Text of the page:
Undergraduate Honors Theses

Thesis Defended

Spring 2016

Document Type


Type of Thesis

Departmental Honors



First Advisor

Dr. Mark Whisman

Second Advisor

Dr. Richard Olson

Third Advisor

Dr. Stephanie Mollborn

Fourth Advisor

Dr. Tina Pittman Wagers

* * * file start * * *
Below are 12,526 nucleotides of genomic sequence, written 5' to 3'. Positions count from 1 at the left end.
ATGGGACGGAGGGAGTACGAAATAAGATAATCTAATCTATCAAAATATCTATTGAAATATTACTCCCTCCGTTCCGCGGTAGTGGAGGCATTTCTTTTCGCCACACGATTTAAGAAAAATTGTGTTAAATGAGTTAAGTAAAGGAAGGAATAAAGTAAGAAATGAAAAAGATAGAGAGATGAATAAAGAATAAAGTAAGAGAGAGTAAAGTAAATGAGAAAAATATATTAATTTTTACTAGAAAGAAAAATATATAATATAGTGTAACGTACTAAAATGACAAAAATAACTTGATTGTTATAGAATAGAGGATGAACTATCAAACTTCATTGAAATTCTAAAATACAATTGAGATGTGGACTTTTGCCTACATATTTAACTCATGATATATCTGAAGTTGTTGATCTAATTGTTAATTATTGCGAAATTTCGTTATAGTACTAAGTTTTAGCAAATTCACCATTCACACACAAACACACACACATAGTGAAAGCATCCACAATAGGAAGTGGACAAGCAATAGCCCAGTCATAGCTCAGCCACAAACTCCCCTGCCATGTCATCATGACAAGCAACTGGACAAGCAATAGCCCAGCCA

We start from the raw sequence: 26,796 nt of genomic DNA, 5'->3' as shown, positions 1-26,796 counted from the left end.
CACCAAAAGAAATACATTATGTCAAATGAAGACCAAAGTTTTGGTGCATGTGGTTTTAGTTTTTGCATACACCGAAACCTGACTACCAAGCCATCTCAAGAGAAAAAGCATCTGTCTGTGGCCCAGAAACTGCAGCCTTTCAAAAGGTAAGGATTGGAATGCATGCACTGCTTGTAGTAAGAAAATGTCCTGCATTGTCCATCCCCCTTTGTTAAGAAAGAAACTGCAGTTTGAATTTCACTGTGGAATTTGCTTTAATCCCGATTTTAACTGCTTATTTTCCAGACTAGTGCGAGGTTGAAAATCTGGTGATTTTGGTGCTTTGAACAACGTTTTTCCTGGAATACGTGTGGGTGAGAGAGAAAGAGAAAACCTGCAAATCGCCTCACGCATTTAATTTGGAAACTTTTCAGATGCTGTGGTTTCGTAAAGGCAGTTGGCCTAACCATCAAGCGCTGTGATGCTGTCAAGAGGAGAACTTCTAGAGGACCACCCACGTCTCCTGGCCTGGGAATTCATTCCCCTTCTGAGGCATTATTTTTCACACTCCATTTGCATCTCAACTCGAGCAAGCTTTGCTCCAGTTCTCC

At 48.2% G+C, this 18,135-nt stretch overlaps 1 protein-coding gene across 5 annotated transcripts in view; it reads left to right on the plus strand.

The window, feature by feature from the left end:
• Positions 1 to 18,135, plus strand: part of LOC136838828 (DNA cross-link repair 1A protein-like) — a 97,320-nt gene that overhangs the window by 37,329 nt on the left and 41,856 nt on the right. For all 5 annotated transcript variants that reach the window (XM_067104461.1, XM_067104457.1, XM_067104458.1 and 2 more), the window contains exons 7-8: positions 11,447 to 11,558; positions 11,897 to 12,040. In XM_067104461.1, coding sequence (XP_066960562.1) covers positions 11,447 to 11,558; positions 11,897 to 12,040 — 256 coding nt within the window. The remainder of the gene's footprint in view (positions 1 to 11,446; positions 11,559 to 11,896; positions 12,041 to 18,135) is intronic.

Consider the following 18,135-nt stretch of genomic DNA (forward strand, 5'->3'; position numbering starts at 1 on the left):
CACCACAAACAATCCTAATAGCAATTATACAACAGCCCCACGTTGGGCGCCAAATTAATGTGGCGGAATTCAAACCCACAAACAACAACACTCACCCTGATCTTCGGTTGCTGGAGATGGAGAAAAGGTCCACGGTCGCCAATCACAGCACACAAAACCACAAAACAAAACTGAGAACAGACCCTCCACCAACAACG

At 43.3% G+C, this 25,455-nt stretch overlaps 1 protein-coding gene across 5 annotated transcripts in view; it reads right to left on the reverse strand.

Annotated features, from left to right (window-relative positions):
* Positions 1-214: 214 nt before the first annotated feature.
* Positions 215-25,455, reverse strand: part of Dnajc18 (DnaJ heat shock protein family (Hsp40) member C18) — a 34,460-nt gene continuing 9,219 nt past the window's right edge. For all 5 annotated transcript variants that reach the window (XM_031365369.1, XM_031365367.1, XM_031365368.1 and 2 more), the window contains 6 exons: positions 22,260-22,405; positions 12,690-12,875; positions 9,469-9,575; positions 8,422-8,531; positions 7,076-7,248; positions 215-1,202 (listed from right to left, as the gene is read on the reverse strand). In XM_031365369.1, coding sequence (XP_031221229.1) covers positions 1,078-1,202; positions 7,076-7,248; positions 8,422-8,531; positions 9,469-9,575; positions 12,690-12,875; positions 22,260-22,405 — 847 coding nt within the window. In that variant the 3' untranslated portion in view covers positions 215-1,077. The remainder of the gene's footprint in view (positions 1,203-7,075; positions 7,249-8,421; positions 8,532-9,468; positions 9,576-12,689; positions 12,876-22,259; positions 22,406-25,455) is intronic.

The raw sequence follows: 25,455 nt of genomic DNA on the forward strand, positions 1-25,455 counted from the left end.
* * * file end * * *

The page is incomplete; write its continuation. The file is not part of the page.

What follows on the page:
Disordered eating and exercise behaviors are far from uncommon on university campuses, and those attending university are at an increased risk of developing eating disorders. Many risk factors have been established in clinical populations, but have only been studied in few subclinical populations. The present research examined (a) gender differences on disordered eating and exercise, as well as on risk factors for these outcomes; and (b) the main and moderated associations between risk factors and disordered eating and exercise during the transition to university. Risk factors examined in the study include expressed emotion, perceived family criticism, family functioning, peer comparison, and perceived stress. Compared to men, women reported higher mean scores in disordered eating, peer comparison, and perceived stress. Results also suggest that disordered exercise behaviors, peer comparisons, and perceived stress were significantly and positively associated with disordered eating behaviors. There were no significant interactions between risk factors and either disordered eating or exercise. The present findings lend support to the perspective that peer comparisons are important correlates of disordered eating and exercise behaviors, and also suggest that family risk factors are not significantly associated with disordered eating and exercise.